A major fund-raising event was a “Grand Swiss Bazaar and Fancy Fair” mounted in the Town Hall under the patronage of a formidable list of dignitaries, including Sir Joseph and Lady Pease of Hutton Hall (the openers), William Mewburn, J.C. Sowerby, J. Emerson of Easby Hall, E.H. Wynne Finch of Stokesley Manor, Dr. Handyside (whose house was until recently occupied by the Bishop of Whitby) and various JP’s and MP’s. There were a number of entertainments each evening and the hall represented a Swiss village with cottages and chalets, the ground floors of which were stalls manned by local ladies. The whole thing was designed by a gentleman describing himself as scenic artist to H.R.H. the Prince of Wales, whatever that entailed. It warranted the running of a special train from Hartlepool and Stockton so it obviously attracted a good deal of interest!

The chapel is essentially the same as when it was built but, of course, some improvements have been made over the years. The first of these was the installation of the present organ in 1896. This was built by Harrison and Harrison of Durham and is still maintained by the same firm. The cost of £350 was immediately covered by subscriptions. The organ was originally hand-blown (Tom Richardson spent many Sundays as a boy pumping the bellows!) but an electric motor was installed many years later. Similarly, the original gas lighting was converted to electricity, and oil superseded coke for heating. In the rear premises a kitchen and toilets were added to the main and primary schoolrooms and the pulpit originally provided for the Sunday School Superintendent was removed.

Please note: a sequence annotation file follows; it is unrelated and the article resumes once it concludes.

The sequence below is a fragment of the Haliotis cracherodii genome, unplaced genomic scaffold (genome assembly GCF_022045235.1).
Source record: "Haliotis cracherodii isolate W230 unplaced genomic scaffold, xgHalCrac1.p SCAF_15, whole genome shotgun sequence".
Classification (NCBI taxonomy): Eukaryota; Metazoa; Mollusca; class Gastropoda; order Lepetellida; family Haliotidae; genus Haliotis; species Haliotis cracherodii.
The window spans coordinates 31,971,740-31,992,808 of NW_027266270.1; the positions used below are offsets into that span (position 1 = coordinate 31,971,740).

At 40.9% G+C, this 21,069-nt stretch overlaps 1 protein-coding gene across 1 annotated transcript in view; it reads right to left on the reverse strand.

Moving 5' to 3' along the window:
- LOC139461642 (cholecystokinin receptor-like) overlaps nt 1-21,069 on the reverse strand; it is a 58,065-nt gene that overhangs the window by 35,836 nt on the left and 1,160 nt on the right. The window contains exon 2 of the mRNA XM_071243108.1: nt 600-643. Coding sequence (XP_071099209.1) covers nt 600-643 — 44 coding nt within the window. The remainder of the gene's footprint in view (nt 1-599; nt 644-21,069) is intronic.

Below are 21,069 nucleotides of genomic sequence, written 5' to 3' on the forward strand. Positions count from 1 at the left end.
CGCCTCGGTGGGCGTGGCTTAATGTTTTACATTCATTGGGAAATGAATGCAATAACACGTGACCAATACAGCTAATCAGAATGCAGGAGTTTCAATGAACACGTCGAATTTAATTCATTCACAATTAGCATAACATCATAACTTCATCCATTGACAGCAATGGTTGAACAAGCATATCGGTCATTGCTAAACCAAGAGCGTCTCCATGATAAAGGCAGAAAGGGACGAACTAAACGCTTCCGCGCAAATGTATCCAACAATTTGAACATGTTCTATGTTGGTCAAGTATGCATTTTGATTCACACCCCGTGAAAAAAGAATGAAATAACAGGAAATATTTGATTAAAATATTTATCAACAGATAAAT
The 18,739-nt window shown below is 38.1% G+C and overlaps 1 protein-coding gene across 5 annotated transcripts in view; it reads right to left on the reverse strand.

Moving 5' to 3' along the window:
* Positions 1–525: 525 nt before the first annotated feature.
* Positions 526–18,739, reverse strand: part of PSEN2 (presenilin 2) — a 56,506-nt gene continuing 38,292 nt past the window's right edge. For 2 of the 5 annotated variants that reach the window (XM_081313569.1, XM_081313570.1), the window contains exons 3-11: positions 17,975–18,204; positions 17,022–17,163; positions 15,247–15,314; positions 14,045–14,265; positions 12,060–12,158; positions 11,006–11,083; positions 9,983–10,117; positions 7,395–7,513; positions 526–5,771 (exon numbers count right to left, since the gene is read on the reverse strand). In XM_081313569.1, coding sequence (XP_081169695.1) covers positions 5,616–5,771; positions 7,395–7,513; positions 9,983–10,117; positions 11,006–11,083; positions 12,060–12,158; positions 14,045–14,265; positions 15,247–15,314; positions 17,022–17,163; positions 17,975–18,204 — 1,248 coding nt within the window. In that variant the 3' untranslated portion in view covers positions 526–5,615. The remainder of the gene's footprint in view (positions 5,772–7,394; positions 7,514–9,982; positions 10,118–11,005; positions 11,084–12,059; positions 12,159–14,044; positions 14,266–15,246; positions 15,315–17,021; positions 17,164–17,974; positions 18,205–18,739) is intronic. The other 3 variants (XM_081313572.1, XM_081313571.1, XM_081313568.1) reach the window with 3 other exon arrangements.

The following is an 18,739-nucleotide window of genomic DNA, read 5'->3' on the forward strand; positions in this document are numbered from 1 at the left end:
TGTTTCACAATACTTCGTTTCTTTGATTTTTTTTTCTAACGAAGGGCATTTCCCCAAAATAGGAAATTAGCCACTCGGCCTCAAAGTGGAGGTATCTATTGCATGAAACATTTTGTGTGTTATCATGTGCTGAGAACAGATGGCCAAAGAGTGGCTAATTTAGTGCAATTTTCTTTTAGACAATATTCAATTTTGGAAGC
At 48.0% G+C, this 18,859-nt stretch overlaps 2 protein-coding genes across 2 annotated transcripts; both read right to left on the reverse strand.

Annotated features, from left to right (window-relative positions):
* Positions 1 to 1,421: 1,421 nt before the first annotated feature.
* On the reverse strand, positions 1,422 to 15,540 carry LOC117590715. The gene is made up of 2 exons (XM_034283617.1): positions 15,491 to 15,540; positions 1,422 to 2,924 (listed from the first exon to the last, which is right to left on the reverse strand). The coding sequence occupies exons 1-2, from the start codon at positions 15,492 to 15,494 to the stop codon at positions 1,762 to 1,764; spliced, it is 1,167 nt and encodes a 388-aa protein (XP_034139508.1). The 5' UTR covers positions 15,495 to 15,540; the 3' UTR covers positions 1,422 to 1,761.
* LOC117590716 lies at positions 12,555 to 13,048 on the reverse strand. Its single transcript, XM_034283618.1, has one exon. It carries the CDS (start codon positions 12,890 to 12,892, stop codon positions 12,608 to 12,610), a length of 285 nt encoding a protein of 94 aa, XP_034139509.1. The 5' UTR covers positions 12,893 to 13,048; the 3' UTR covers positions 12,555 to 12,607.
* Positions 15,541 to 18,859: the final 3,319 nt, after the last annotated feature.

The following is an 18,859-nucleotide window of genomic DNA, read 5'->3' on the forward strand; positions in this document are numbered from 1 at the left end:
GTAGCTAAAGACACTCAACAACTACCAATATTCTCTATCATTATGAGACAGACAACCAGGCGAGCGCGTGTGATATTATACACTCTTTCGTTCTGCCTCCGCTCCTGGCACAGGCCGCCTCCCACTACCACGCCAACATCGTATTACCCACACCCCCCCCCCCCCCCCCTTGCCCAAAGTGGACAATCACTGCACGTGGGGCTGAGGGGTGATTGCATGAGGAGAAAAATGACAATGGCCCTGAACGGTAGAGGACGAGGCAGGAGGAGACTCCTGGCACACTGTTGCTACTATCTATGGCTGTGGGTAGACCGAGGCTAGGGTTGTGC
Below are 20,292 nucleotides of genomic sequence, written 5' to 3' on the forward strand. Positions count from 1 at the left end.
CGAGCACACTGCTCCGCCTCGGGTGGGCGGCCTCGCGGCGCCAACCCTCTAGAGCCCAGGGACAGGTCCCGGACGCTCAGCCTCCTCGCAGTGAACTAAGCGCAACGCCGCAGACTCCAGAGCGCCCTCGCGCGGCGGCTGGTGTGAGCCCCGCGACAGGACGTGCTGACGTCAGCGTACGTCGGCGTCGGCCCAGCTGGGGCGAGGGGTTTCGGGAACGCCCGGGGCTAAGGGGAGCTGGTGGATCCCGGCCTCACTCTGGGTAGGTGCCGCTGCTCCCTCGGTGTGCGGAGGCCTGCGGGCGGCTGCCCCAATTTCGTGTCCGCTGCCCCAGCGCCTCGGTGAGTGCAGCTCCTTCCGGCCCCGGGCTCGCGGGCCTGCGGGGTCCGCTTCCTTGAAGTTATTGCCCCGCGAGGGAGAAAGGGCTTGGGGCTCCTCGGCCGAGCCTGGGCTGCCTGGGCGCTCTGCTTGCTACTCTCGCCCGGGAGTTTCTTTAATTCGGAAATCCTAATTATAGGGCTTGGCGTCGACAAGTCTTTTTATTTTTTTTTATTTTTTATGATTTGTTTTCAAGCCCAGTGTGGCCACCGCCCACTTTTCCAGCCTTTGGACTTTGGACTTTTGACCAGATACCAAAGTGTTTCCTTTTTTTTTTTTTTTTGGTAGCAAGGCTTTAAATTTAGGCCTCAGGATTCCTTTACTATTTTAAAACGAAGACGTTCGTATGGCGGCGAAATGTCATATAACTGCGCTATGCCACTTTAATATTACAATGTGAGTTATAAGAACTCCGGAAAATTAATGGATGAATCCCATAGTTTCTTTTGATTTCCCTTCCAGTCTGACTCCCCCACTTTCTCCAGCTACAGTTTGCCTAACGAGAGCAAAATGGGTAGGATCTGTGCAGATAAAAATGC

Very recently, and as part of the centenary celebrations, the sanctuary area in the church itself has been opened up by substituting a smaller portable pulpit for the large original structure, from which it was made, and by extending the communion platform to the full width of the church.